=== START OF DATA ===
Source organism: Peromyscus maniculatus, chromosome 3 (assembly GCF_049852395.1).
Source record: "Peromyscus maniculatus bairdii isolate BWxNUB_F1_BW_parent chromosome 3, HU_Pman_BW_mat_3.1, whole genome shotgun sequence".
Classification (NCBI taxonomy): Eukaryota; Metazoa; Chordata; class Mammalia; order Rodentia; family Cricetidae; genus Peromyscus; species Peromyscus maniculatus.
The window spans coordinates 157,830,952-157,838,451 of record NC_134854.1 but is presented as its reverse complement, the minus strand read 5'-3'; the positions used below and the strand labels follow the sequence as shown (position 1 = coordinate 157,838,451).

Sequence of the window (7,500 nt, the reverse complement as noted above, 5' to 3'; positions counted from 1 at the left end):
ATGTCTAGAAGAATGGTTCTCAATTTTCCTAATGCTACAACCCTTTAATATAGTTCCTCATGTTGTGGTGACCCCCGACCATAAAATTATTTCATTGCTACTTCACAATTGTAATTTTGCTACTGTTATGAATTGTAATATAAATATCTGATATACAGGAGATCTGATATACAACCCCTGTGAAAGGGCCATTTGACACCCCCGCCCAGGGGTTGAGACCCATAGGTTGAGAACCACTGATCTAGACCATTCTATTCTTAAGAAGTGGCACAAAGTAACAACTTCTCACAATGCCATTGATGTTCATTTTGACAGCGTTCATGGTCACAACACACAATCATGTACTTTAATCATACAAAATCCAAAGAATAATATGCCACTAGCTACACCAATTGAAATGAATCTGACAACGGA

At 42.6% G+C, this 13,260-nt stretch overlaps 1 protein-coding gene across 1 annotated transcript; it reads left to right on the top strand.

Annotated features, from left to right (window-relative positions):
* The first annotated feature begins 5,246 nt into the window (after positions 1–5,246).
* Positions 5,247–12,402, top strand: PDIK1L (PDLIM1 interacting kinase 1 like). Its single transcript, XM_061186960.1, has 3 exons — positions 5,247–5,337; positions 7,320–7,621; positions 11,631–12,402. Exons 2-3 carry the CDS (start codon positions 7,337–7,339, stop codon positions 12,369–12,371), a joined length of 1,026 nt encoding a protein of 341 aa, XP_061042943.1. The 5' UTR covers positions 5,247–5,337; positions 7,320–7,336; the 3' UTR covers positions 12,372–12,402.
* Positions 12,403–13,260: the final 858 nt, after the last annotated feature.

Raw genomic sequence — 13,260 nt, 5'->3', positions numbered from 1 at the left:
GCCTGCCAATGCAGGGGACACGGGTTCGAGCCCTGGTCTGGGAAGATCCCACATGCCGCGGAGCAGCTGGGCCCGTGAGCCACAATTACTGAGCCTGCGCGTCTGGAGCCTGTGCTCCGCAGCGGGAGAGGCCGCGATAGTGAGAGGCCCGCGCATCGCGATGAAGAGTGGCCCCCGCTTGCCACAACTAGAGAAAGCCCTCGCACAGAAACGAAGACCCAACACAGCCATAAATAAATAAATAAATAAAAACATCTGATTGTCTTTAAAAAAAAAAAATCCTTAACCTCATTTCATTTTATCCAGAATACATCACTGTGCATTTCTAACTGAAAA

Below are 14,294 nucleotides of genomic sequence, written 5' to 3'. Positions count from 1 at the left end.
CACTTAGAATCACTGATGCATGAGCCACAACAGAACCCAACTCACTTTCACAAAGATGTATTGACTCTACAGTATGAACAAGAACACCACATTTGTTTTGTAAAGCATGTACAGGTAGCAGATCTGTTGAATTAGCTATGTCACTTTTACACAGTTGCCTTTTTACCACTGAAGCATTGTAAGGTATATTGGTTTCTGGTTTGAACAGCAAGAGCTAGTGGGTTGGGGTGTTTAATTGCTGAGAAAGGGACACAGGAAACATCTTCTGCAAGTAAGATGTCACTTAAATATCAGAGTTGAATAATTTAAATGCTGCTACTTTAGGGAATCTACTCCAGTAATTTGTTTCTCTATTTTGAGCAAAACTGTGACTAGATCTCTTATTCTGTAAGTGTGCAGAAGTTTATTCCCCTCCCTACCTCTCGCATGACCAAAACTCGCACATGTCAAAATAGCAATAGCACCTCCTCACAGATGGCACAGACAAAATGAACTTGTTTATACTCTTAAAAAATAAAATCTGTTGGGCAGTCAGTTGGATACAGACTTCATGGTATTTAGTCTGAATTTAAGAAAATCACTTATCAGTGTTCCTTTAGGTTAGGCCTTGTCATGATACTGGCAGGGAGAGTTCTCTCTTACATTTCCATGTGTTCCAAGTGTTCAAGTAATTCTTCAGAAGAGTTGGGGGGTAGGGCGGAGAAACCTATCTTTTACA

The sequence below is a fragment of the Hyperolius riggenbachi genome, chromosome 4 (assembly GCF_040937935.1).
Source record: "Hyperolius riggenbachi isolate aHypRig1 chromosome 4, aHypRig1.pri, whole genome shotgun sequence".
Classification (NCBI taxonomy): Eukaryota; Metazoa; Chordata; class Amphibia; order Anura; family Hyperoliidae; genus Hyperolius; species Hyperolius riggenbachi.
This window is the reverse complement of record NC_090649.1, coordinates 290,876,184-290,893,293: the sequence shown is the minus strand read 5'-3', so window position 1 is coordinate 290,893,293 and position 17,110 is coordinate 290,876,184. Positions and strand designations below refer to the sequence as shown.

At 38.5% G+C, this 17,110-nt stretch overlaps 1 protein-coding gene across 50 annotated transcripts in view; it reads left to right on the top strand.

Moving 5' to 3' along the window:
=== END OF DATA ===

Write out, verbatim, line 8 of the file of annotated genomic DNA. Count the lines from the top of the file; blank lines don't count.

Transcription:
Annotated features, from left to right (window-relative positions):